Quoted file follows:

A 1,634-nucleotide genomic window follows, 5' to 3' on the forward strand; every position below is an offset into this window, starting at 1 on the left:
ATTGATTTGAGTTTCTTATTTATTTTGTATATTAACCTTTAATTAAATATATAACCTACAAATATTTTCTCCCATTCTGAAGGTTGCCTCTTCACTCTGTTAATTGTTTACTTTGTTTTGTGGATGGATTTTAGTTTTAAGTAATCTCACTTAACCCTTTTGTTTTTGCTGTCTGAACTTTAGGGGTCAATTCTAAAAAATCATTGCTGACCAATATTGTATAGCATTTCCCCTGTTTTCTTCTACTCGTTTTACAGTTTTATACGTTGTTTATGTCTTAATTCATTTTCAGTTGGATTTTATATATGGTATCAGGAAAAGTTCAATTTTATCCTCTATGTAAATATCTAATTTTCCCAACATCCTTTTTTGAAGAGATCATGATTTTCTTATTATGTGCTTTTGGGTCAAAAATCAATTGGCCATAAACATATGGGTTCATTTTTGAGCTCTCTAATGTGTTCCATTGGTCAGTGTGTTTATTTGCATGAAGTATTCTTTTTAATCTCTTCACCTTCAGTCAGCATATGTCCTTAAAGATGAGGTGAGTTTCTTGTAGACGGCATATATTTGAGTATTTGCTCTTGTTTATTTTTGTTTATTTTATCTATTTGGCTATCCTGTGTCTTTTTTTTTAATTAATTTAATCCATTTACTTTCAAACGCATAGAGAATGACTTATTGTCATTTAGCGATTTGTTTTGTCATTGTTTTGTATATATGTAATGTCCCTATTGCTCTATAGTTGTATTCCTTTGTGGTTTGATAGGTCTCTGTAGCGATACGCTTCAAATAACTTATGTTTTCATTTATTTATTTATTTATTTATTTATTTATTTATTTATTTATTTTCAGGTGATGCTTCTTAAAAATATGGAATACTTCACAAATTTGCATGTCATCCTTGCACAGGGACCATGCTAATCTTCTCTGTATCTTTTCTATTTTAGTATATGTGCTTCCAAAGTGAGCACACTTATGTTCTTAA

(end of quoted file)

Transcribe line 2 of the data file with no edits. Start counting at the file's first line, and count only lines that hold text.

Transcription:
ATTGATTTGAGTTTCTTATTTATTTTGTATATTAACCTTTAATTAAATATATAACCTACAAATATTTTCTCCCATTCTGAAGGTTGCCTCTTCACTCTGTTAATTGTTTACTTTGTTTTGTGGATGGATTTTAGTTTTAAGTAATCTCACTTAACCCTTTTGTTTTTGCTGTCTGAACTTTAGGGGTCAATTCTAAAAAATCATTGCTGACCAATATTGTATAGCATTTCCCCTGTTTTCTTCTACTCGTTTTACAGTTTTATACGTTGTTTATGTCTTAATTCATTTTCAGTTGGATTTTATATATGGTATCAGGAAAAGTTCAATTTTATCCTCTATGTAAATATCTAATTTTCCCAACATCCTTTTTTGAAGAGATCATGATTTTCTTATTATGTGCTTTTGGGTCAAAAATCAATTGGCCATAAACATATGGGTTCATTTTTGAGCTCTCTAATGTGTTCCATTGGTCAGTGTGTTTATTTGCATGAAGTATTCTTTTTAATCTCTTCACCTTCAGTCAGCATATGTCCTTAAAGATGAGGTGAGTTTCTTGTAGACGGCATATATTTGAGTATTTGCTCTTGTTTATTTTTGTTTATTTTATCTATTTGGCTATCCTGTGTCTTTTTTTTTAATTAATTTAATCCATTTACTTTCAAACGCATAGAGAATGACTTATTGTCATTTAGCGATTTGTTTTGTCATTGTTTTGTATATATGTAATGTCCCTATTGCTCTATAGTTGTATTCCTTTGTGGTTTGATAGGTCTCTGTAGCGATACGCTTCAAATAACTTATGTTTTCATTTATTTATTTATTTATTTATTTATTTATTTATTTATTTATTTTCAGGTGATGCTTCTTAAAAATATGGAATACTTCACAAATTTGCATGTCATCCTTGCACAGGGACCATGCTAATCTTCTCTGTATCTTTTCTATTTTAGTATATGTGCTTCCAAAGTGAGCACACTTATGTTCTTAA